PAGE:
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View Poll Results: What would you personally prefer to happen?
I want the UK to stay in an ever-closer union 49 23.11%
I want the UK to stay in a loosely connected EU 68 32.08%
I want the UK out because the EU is bad for the UK 22 10.38%
I want the UK out because the EU is a bad thing 23 10.85%
I want the UK out because this would be good for the rest of us 17 8.02%
I don't really care 33 15.57%
Voters: 212. You may not vote on this poll

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  #3321  
Old 30.06.2016, 22:03
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Re: The Brexit referendum thread: potential consequences for GB, EU and the Brits in

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May seems to be strong (although there's something strange about such a vocal Remain supporter benefitting from the outcome of the Leave campaign). I'd rather IDS enters the fray though.
Not only is IDS a nasty lying shit but a thick one at that.
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  #3322  
Old 30.06.2016, 22:14
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Re: The Brexit referendum thread: potential consequences for GB, EU and the Brits in

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Not only is IDS a nasty lying shit but a thick one at that.
If "IDS" were to be removed from the above, the statement would apply to most politicians.
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  #3323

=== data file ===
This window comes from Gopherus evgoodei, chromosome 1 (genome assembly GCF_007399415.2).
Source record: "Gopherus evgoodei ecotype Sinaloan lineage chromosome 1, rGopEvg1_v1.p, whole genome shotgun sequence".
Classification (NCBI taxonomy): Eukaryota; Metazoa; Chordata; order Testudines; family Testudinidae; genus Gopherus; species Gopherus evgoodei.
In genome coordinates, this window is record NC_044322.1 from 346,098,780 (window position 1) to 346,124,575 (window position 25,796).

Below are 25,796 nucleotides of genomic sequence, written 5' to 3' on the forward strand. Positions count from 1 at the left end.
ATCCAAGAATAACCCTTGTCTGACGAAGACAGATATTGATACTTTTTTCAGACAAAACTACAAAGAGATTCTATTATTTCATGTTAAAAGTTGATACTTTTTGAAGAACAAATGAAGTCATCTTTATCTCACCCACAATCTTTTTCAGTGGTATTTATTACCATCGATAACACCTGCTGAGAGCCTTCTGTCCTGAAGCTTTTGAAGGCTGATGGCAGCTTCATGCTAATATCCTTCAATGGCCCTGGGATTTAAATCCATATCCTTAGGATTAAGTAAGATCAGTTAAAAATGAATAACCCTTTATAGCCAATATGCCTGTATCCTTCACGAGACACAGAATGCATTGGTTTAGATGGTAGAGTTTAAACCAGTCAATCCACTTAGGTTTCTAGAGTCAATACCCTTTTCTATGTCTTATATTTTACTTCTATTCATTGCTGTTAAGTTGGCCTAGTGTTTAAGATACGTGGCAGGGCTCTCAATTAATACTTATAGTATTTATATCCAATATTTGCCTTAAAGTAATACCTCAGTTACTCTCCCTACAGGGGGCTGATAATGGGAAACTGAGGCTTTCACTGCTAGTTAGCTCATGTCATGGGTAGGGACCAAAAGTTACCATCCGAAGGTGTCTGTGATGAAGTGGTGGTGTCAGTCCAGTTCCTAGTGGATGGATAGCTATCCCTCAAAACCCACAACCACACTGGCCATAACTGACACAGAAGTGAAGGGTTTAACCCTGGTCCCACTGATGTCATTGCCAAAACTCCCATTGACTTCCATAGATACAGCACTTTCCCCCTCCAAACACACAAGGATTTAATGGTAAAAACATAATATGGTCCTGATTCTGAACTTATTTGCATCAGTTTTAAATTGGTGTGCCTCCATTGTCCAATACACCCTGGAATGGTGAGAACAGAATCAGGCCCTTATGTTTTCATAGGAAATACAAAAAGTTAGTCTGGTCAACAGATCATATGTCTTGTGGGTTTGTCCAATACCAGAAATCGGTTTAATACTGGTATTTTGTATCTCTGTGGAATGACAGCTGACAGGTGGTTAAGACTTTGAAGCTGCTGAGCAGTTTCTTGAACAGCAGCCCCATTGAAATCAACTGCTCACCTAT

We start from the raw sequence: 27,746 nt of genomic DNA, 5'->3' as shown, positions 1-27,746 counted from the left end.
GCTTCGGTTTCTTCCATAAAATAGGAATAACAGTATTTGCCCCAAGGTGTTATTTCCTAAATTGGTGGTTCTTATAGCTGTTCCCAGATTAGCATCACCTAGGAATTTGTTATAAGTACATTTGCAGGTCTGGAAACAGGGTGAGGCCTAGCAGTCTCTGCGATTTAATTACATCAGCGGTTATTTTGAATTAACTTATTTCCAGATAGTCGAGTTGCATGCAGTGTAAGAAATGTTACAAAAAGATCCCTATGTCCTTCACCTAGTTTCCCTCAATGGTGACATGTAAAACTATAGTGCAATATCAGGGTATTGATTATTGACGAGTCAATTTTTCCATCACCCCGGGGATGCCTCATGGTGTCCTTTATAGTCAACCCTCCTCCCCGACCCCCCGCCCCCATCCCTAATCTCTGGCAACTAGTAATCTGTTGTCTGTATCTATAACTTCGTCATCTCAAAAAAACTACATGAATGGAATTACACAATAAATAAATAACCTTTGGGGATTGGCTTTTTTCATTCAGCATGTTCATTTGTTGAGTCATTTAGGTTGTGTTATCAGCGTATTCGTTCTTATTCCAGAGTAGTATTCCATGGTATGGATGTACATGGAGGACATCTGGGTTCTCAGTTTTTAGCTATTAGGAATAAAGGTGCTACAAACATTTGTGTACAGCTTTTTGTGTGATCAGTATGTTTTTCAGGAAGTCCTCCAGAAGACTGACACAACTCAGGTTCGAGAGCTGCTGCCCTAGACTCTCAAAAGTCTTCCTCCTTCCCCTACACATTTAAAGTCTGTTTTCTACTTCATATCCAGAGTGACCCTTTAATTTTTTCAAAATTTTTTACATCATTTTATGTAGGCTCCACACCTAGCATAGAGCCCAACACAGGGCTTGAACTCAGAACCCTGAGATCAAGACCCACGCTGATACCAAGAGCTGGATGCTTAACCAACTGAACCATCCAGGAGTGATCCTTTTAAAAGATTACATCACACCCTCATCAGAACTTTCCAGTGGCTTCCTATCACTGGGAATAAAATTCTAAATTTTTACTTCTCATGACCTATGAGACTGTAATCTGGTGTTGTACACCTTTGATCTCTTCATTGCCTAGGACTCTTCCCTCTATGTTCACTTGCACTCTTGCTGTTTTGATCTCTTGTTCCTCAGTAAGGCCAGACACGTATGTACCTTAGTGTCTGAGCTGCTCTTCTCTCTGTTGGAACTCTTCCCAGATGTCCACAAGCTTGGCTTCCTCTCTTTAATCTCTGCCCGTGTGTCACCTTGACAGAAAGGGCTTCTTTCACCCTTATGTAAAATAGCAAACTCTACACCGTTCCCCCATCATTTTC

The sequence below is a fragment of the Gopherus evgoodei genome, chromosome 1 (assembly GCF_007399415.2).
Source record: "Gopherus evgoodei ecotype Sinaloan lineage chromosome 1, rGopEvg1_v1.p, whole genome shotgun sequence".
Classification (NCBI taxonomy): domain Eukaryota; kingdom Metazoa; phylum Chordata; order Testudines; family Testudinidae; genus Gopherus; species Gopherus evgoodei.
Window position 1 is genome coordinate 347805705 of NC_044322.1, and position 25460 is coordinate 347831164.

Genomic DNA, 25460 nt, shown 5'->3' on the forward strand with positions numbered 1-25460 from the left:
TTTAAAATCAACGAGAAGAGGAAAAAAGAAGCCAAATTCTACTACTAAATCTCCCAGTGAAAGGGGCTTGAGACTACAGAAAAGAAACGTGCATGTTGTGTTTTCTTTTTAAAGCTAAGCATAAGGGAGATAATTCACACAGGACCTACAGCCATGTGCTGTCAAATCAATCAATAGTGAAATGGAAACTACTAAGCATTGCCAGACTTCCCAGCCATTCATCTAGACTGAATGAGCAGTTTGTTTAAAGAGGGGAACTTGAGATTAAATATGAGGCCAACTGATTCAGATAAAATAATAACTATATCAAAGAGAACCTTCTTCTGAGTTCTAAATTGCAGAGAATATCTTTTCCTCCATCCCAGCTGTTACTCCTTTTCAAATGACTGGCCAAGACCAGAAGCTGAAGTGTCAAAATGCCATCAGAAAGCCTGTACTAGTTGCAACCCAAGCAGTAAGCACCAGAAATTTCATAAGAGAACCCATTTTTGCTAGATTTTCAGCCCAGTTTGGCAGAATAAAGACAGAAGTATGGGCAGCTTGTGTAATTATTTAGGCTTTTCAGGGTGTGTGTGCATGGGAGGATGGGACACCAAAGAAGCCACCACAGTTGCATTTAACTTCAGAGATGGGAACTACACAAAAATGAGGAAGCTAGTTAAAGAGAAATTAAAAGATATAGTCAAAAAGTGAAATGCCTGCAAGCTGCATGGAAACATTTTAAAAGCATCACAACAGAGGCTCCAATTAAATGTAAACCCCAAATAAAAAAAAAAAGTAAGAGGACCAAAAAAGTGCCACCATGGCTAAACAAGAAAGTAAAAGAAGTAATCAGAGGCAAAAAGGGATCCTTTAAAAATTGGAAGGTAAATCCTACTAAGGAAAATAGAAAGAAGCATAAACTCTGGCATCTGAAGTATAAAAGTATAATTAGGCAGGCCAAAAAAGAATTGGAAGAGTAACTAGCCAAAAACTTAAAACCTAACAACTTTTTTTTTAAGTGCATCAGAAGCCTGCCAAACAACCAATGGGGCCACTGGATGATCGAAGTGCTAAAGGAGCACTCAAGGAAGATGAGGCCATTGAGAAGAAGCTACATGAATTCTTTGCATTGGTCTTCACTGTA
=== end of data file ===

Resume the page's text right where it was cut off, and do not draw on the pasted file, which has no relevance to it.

Old 30.06.2016, 22:16
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Re: The Brexit referendum thread: potential consequences for GB, EU and the Brits in

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May seems to be strong (although there's something strange about such a vocal Remain supporter benefitting from the outcome of the Leave campaign). I'd rather IDS enters the fray though.
Yay... A return to surfdom! If he gets his way we'll ripup the human rights act and the government can do what they like to the poor and disabled. Hey, it might even get go bad that the UK gets kicked out of the EU under article 9 and we won't have to worry about triggerring article 50. We probably wouldn't get that pesky two years negotiation thing, which will be handy as when we nullify the human rights act, we nullify the NI peace treaty so we might be a bit preoccupied with the return of the Troubles, but at least we can get some proper British terrorists shooting and bombing rather than these foriegn ones we had to import....